38. February 2, U.S. Consumer Product Safety Commission – (International) HP recalls fax machines due to fire and burn hazards. The U.S. Consumer Product Safety Commission, in cooperation with Hewlett-Packard (HP) announced a voluntary recall February 2 of about 928,000 HP fax 1040 and 1050 machines. The importer was Hewlett-Packard Co., of Palo Alto, California. The machines were manufactured in China. The fax machines can overheat due to an internal electrical component failure, posing fire and burn hazards. HP is aware of seven reports of machines overheating and catching fire, resulting in property damage, including one instance of significant property damage and one instance of a minor burn injury to a consumer’s finger. Six incidents were reported in the United States. The machines were sold at electronics, computer, and camera stores nationwide, and online at and other Web sites from November 2004 through December 2011. Some of the recalled fax machines were replacement units for a previous recall involving HP fax model 1010 in June 2008. Source:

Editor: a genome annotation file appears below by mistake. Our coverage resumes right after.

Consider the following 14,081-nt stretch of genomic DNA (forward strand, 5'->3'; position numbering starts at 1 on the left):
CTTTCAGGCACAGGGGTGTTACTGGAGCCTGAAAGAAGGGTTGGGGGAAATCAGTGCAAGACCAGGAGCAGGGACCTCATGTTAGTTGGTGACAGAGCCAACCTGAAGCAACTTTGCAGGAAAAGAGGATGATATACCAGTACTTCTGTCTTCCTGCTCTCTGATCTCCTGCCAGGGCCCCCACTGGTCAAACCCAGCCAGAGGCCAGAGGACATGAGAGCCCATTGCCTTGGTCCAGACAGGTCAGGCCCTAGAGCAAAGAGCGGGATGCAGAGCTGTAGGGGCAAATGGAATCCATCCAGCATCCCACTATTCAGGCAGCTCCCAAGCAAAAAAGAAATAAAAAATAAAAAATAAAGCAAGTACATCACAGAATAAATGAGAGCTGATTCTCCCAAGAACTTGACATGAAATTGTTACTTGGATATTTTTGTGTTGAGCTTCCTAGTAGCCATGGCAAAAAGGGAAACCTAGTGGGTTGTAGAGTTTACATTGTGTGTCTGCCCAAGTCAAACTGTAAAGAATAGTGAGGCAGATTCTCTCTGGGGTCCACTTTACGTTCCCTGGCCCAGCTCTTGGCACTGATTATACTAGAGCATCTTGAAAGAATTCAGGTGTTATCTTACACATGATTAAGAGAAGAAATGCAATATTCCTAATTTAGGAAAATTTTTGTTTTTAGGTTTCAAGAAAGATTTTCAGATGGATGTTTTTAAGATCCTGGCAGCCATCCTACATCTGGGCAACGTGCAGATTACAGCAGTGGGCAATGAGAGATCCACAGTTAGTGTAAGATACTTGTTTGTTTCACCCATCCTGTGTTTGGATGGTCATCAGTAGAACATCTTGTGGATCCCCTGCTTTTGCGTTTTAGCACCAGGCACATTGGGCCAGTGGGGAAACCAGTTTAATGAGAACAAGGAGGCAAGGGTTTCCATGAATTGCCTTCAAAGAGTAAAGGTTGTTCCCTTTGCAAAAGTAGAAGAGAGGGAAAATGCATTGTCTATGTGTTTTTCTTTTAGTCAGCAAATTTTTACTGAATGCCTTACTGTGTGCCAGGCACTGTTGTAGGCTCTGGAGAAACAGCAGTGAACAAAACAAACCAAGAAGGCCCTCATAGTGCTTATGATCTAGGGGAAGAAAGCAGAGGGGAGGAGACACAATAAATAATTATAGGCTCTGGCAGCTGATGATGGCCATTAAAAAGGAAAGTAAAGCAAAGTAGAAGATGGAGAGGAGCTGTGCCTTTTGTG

39. February 2, Wired – (International) Google beefs up Android Market security. Google unveiled a new security service for the Android Market February 2 that aims to auto-scan uploaded Android applications to detect potentially malicious apps more quickly, ideally before users download them. Codenamed Bouncer, the new service searches for threats without requiring any pre-approval process, continuing to keep the Market as “open” as it has always been. The new security service has already been working for the past few months. After finding an app that violates the rules — be it malware or spyware — the Android team takes the application down and bans the developer account from uploading any more apps. Further, Google continues to check new Android developer account sign-ups, so repeat offenders will not continue to upload malicious apps under different user names. Source: